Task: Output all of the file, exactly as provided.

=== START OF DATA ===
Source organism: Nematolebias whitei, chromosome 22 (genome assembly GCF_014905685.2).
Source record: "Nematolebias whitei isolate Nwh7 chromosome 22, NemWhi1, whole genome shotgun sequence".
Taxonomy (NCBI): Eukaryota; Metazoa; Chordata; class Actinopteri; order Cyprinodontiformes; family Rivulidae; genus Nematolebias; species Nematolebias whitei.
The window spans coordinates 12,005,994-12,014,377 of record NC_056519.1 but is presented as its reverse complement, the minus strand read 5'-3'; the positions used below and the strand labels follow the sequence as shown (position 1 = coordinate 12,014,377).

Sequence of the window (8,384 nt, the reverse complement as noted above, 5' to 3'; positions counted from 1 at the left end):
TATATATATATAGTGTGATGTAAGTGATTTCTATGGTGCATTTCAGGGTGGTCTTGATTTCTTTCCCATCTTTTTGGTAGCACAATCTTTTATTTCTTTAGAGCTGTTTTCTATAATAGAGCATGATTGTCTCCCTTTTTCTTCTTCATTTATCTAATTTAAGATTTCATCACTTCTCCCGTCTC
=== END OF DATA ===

Source organism: Nematolebias whitei, chromosome 22 (genome assembly GCF_014905685.2).
Source record: "Nematolebias whitei isolate Nwh7 chromosome 22, NemWhi1, whole genome shotgun sequence".
Taxonomy (NCBI): Eukaryota; Metazoa; Chordata; class Actinopteri; order Cyprinodontiformes; family Rivulidae; genus Nematolebias; species Nematolebias whitei.
The window spans coordinates 12,005,994-12,014,377 of record NC_056519.1 but is presented as its reverse complement, the minus strand read 5'-3'; the positions used below and the strand labels follow the sequence as shown (position 1 = coordinate 12,014,377).

Sequence of the window (8,384 nt, the reverse complement as noted above, 5' to 3'; positions counted from 1 at the left end):
TATATATATATAGTGTGATGTAAGTGATTTCTATGGTGCATTTCAGGGTGGTCTTGATTTCTTTCCCATCTTTTTGGTAGCACAATCTTTTATTTCTTTAGAGCTGTTTTCTATAATAGAGCATGATTGTCTCCCTTTTTCTTCTTCATTTATCTAATTTAAGATTTCATCACTTCTCCCGTCTC